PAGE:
• C&G Level 4 Certificate in Managing the Delivery of Services to Customers (open to all staff)

And, again, frontline staff are seeing the benefits.

A DWP staff member, who completed their Level 2 Operational Delivery qualification said:

I have found the ODP e-learning straightforward, concise and relevant. That this learning leads to a qualification, recognised both inside and outside the Civil Service, is a definite plus and should be viewed as such for anyone, whether they are looking to progress here or elsewhere long term, or simply to improve themselves as a professional.

Looking forward, the team is keen to produce more bespoke work like this: creating new professional qualifications and/or training units, in collaboration with departments, that can bolster operational capability.

As Ruth Owen states:

Achieving externally recognised qualifications is a core part of our strategy for professionalising Operations. We want to increase the take up of our qualifications and ensure they are well embedded into the day-to-day work we do so that the learning also impacts on the service we give. I am very proud to be Head of Profession for Operational Delivery, and want that pride to be felt by every operational professional in the Civil Service too.

A trailblazing apprenticeship scheme

In addition, the ODP is focused on inspiring and training the next generation of operational delivery professionals.

During the course of this Parliament, the Government has committed to create 3 million new apprenticeships across the country. In response, the ODP team has created its own apprenticeship scheme to help future proof the Civil Service’s front-line skills.

Nearly 500 new apprentices have signed up already this year.

Apprenticeships like this help motivate staff, increase productivity and strengthen the organisation’s skills base. For young Apprentices, these schemes offer a sound foundation for their future career, mixing practical experience with high-level, internationally recognised qualifications.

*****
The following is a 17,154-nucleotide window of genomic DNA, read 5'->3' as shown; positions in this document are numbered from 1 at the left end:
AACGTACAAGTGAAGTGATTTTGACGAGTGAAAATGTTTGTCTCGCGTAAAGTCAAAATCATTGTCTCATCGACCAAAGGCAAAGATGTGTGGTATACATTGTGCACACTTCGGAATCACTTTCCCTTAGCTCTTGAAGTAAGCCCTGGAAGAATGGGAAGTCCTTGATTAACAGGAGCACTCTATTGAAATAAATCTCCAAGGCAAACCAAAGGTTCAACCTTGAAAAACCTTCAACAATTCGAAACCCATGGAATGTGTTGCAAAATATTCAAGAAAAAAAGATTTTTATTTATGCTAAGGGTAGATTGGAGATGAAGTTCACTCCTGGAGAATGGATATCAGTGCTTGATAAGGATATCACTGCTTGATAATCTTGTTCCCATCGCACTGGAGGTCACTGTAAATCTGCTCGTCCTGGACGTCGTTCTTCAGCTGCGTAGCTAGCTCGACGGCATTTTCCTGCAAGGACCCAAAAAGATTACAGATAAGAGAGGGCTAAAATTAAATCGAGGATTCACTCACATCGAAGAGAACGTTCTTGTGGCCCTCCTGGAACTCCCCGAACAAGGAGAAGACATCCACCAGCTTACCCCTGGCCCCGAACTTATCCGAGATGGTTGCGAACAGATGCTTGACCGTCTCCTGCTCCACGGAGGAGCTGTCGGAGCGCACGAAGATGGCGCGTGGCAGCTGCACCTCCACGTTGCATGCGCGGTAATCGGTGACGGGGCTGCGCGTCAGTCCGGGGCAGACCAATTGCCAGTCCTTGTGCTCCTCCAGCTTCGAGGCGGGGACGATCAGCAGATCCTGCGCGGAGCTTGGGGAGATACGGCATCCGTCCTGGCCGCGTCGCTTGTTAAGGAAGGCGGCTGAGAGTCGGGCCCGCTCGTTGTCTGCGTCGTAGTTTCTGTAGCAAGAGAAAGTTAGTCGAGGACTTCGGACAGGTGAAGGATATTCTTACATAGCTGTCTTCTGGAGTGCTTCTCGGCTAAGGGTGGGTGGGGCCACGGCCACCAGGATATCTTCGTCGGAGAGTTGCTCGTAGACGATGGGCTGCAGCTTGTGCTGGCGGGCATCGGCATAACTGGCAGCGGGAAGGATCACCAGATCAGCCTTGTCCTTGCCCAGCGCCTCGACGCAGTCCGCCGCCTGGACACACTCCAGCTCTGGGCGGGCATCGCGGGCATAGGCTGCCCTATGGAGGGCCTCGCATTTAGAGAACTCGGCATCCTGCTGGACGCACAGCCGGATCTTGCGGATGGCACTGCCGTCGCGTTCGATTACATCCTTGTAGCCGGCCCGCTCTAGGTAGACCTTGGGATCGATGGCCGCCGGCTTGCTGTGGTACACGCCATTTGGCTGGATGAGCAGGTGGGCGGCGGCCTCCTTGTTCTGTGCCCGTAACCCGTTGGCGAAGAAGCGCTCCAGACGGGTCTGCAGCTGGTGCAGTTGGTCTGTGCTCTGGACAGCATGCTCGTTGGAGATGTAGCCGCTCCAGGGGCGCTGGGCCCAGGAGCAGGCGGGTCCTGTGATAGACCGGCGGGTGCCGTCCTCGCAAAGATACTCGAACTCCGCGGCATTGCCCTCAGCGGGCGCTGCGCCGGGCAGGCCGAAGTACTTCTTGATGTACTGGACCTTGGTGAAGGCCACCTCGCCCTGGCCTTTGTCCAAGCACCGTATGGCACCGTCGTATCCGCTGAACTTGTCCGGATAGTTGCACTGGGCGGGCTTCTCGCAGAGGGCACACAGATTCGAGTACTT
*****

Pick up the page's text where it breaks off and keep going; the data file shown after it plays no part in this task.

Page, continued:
Civil Service Surge Management and Rapid Response Team

But the work doesn’t stop there. When crises strike, it’s operational people who are called in first to help. That’s why the ODP unit has established a new Surge and Rapid Response Team (SRRT). This is a game-changer in the way the Civil Service can respond to sudden surges in customer demand and/or unforeseen urgent events, which tend to require small numbers of people to support departments for short periods of time.

The ODP has already recruited 200 administrative officer apprentices to help pilot a team that departments can call on in operational emergencies.

This team is currently based at three locations: Longbenton (Tyne & Wear), Merryhill (West Midlands) and Peterlee (County Durham), working to specially designed employment contracts that enable them to be deployed quickly to anywhere in the UK or overseas and work flexibly on evening, weekend and night shifts, as needed.

The Surge Management Steering Group, led by Ruth Owen, considers requests for the team to respond to unexpected surges or critical incidents. And, so far, the SRRT have supported HMRC, the Home Office, Foreign & Commonwealth Office, DWP and Department for the Environment, Food and Rural Affairs.

Ruth says:

This is one of the most exciting initiatives in the Civil Service right now. We are testing new ways of working across Departmental boundaries and meeting the needs of very different sets of customers at times of peak demand. The team are demonstrating a high degree of flexibility and adaptability in their deployments, and we are still learning just how broad their remit could be.

Looking forward

The ODP team prides itself as being on the leading edge of professionalising the Civil Service. Providing new resources and changing the way in which the Civil Service operates in times of need are helping to improve services and also give ODP staff more professional transferable skills that can be used in roles across government departments.

The team are working to ensure that operational staff can take greater control of their own development and career path, gaining the recognition, opportunities and support they deserve.

Top priorities for the future include:

  • further testing of the surge management capacity and capability to better respond to peak customer service demands
  • developing and designing the future concept of operations in government, alongside the digital transformation already underway in departments
  • identifying and supporting talent in the ODP
  • supporting the Government’s strategy to recruit 1000s more apprentices into government
  • continuing to support its members in career management, personal development and building their skills and expertise to enable departments to meet their delivery objectives

So, if you’re an operational professional looking for a new challenge in the New Year, make sure you sign up to learn and develop with your peers – opening up a world of possibility for the future.

Discover more at Civil Service Learning: Operational Delivery Profession.

Sharing and comments

Share this page